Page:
By Douglas Moser
---- — METHUEN — The Fire Department likely will have to take at least one, and possibly two, vehicles out of service between now and July due to overtime costs caused by injuries and a short staff, Fire Chief Steven Buote said.
The department is running up against its $1.1 million overtime budget, and with the mayor and City Council not adding funding, Buote said he will have to take a fire engine and maybe the rescue vehicle, both assigned to Central Station, out of service. Both vehicles have been taken out of service previously.
Meanwhile, Mayor Stephen Zanni said he is considering adding funding in next year’s budget proposal for four firefighters, a move he said would reduce some overtime spending.
“We’ve already taken two pieces of apparatus out of service at points during the year, and we’re going to have to take at least one, possibly two, pieces of apparatus out of service again before the end of the year just to meet the budget,” the chief said.
Buote said his overtime spending dropped to between $6,000 and $7,000 per week earlier this year, a level he and city officials estimated could be sustained for the rest of the fiscal year, which ends June 30. But to achieve that level, he sometimes had to take a fire engine and the rescue vehicle out of service.
“Since then, we put those two pieces of apparatus back into service, but we’re once again at an unsustainable level,” Buote said. He estimated his current overtime spending at about $20,000 per week.
The department currently is budgeted for 92 personnel, broken down into 22 people in each of four shifts. The remaining four are the chief, the deputy chief and two captains. The department also has a clerk and an administrative assistant, according to department documents.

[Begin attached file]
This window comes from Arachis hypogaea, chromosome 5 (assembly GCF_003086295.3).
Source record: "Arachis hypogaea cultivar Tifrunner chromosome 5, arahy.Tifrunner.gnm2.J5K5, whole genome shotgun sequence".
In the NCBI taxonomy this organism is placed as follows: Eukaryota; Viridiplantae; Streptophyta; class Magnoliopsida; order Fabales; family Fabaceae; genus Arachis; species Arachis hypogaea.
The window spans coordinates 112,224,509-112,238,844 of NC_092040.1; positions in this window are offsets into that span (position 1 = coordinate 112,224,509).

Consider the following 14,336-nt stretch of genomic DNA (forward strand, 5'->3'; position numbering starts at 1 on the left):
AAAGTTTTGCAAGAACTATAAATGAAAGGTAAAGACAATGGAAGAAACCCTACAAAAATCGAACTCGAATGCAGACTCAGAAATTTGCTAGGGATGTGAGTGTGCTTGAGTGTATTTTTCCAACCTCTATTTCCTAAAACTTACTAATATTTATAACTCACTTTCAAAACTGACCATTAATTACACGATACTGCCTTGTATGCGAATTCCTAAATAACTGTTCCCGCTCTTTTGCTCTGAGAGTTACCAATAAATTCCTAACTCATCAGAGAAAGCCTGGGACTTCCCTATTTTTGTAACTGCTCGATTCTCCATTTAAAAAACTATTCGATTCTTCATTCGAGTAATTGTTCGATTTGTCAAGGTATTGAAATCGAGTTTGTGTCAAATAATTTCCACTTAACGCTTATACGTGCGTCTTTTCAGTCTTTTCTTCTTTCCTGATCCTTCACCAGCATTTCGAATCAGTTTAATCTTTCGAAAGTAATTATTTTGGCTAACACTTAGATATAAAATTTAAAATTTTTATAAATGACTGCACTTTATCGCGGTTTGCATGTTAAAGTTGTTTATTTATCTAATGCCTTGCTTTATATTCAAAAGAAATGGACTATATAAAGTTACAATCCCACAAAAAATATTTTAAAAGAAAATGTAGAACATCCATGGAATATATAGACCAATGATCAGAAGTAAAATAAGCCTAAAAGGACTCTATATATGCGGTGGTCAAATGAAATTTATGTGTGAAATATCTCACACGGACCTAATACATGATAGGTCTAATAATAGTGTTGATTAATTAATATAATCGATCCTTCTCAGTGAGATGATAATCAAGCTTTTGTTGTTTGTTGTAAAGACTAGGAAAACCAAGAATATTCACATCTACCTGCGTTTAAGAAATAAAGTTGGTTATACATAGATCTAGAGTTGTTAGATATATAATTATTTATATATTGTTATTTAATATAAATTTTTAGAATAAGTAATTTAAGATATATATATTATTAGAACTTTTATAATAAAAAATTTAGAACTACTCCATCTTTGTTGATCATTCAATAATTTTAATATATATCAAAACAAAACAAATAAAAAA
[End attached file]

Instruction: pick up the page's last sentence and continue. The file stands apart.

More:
Buote said each shift had 23 people before 2008. Since then, four positions have not been funded, requiring one of the three ambulances to be out of service and the rescue vehicle to be staffed with only one firefighter. Methuen relies on mutual aid for about 100 medical transports annually, costing the city about $80,000 a year in foregone revenue, Buote said in a document to the City Council.
In July and August, the department spent about $30,000 per week, and as much as $46,000 one week, for overtime to cover vacation and injury or disability vacancies. Buote said at one time, 13 employees were out on injury or disability, including some with on-duty injuries. Six other firefighters were away at the state Fire Academy.
Staff also typically take vacation during the summer, leading to the highest overtime expenditures. Buote said by contract he cannot control when firefighters take vacation.
Calling the staffing level “threadbare,” Buote said the only two options he has when people call out are to hire someone on overtime to fill that spot or take a piece of equipment out of service.
“When we have 22 personnel per shift, that’s the absolute minimum number of personnel we need to keep all the apparatus in service,” he said.
Zanni said adding the four positions lost since 2008, bringing each shift back to 23, would ensure the department could keep the fire engine and rescue vehicle in service, but would still consume the $1.1 million overtime budget. He estimated the cost of four new firefighters at about $230,000, including benefits.
“They’re short and that’s where they’re escalating,” Zanni said. “If we can put on four more firefighters, that would offset that (spending) and we wouldn’t have the overtime situation we have.”
New hires are pulled from the city’s reserve firefighter roster, which is comprised of people approved from a Civil Service list, and must complete training at the state Fire Academy.
Two or three firefighters are out long term, Buote said, so even with four more firefighters, the department would be down two people, meaning some overtime would be needed to fill those two spots.
Buote estimated that a staffing level of 22 per shift would require $1.7 million in overtime. A level of 21 per shift would require $1.57 million and would take Engine 6 out of service. A level of 19 per shift would require $1.34 million and take Engine 6 Rescue 1 out of service. A level of 18 per shift would take $1.23 million and close north station on Howe Street, with Engine 6 and Ladder 1 out of service. The rescue vehicle would be back in service.
Ambulance 3, which has been inactive since 2008, would remain unstaffed in those scenarios.
Follow Douglas Moser on Twitter @EagleEyeMoser. To comment on stories and see what others are saying, log on to eagletribune.com.